You have to be careful when talking about electric motors and power. For example, bigger does not always mean better, and power does not always mean thrust. As you probably know, you can spin a small prop at high RPM, and it still may not fly your plane. Brushed direct drive brushless motors are often good at turning a small prop at high RPM, but that does not provide enough usable thrust. Often, a larger prop, even if it is turning fewer RPM, is needed. Therefore, sometimes gearing a smaller brushed motor is the better choice than using a large direct drive brushed motor.

I have brushed motors that can turn an 11” prop at a reasonable speed when geared, but only a 7” prop when set up for direct drive. A brushed motor that can turn the same 11” prop will be much heavier and pull more amps. If the plane could even hold the larger brushed direct drive motor, it is safe to assume the plane would need higher capacity batteries to compensate for the higher amp load and to bring the flight times back to an acceptable level. Higher capacity batteries often (but not always) means more weight, and this could also increase the weight and relative wing loading. If your not careful, you could quickly end up with a plane that flies marginally or not at all.

You may notice that I keep mentioning brushed motors in my examples. There are many options in higher turn brushless motors that have enough torque to turn large props at reasonable amp loading. They often are fairly efficient and very easy to setup, since they do not need gearboxes. They can sometimes be lighter. If you don’t mind setting up a gearbox, there are even more options in geared brushless motors. (Gearboxes are not that hard to set up.) They are usually more efficient than the direct drive higher turn brushless motors, and they nearly always more efficient than the geared brushed motors.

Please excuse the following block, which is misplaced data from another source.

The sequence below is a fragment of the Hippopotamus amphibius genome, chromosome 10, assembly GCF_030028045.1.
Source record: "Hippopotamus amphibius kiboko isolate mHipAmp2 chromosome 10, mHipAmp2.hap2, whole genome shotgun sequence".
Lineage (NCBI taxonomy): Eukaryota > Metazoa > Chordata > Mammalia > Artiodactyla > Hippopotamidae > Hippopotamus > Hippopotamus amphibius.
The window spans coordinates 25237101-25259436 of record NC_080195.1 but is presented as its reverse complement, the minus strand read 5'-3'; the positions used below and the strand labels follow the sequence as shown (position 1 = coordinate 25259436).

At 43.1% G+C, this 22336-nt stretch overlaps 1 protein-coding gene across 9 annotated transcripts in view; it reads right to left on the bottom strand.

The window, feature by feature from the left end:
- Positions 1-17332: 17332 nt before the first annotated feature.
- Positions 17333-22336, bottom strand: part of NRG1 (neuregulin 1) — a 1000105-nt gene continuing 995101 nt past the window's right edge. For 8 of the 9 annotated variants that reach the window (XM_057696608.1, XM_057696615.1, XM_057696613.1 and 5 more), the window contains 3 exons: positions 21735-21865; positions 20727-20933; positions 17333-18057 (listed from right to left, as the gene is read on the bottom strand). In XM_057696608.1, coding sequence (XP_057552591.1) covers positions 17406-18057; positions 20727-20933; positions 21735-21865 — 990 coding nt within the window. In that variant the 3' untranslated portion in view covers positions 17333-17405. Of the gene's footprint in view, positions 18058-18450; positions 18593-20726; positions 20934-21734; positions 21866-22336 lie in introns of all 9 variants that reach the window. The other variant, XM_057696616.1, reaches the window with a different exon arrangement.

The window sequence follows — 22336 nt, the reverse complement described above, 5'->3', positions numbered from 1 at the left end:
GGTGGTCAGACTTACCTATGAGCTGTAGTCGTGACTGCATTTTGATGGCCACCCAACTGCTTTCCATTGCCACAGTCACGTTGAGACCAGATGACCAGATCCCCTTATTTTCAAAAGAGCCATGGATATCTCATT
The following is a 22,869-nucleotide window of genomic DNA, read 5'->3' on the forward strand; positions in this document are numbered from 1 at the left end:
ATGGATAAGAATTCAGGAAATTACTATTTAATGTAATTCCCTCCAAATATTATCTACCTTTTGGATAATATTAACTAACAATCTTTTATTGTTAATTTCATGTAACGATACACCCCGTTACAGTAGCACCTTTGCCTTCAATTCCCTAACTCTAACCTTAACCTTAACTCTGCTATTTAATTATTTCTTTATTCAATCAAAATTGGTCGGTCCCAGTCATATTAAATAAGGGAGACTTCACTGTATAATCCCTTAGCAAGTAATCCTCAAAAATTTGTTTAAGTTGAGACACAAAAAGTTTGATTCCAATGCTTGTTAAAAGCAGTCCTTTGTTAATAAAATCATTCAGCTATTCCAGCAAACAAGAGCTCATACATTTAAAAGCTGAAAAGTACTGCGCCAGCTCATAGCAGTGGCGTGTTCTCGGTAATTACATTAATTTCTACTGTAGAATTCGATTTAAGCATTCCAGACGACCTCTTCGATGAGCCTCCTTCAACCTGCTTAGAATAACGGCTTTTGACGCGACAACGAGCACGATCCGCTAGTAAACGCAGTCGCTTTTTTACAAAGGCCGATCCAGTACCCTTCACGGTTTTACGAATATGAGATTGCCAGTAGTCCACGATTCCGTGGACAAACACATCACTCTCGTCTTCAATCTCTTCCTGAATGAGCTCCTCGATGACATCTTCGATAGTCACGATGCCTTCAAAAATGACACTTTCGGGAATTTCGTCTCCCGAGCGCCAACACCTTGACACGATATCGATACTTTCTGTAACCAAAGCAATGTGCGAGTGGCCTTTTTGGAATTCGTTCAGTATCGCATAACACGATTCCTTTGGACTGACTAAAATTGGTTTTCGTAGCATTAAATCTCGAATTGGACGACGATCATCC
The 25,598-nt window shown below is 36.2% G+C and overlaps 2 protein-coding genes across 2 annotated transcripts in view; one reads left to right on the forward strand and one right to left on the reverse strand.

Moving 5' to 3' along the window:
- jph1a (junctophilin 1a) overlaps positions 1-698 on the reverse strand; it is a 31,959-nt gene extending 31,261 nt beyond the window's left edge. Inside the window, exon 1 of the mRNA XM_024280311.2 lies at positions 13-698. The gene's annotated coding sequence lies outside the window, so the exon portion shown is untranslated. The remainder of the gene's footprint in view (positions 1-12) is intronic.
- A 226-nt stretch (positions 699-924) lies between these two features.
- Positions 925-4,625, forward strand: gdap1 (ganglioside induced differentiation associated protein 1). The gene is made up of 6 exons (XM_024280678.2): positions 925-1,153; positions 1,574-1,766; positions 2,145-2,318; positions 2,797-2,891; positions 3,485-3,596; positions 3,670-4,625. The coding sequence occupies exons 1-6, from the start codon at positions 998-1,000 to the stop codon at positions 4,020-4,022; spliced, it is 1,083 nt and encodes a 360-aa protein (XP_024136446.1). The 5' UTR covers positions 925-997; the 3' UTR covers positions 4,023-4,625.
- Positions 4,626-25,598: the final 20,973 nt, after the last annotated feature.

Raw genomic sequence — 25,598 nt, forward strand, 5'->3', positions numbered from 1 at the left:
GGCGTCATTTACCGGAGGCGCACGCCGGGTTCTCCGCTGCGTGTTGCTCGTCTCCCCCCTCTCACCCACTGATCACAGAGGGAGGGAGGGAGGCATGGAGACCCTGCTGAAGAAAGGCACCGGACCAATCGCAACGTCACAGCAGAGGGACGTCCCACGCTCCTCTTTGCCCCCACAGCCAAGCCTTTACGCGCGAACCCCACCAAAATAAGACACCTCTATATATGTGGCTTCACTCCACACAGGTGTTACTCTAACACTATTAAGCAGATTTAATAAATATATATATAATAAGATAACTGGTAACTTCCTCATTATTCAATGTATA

Gearing any motor also decreases the relative amp draw when compared to a direct drive motor that can turn the same prop. There are two major down sides with geared motors. The first is that with increasing gear ratios, you will need larger props to get the same amount of thrust. The second downside is that higher gear ratios lower the prop speed, which limits the top speed of your plane. (If you are not mindful of this, you could end up with a plane that barely flies faster than its stall speed.) Finally, a geared motor sometimes needs more cells than a comparable direct drive motor. A thing to consider with geared motors is that there is a sweet spot. This is the point where geared motor can turn a prop that can be used on the target plane, the necessary batteries (number, type, and size) will fit in the target plane, the amps are low enough for the batteries you want to use, and the pitch speed high enough for more than just cruising.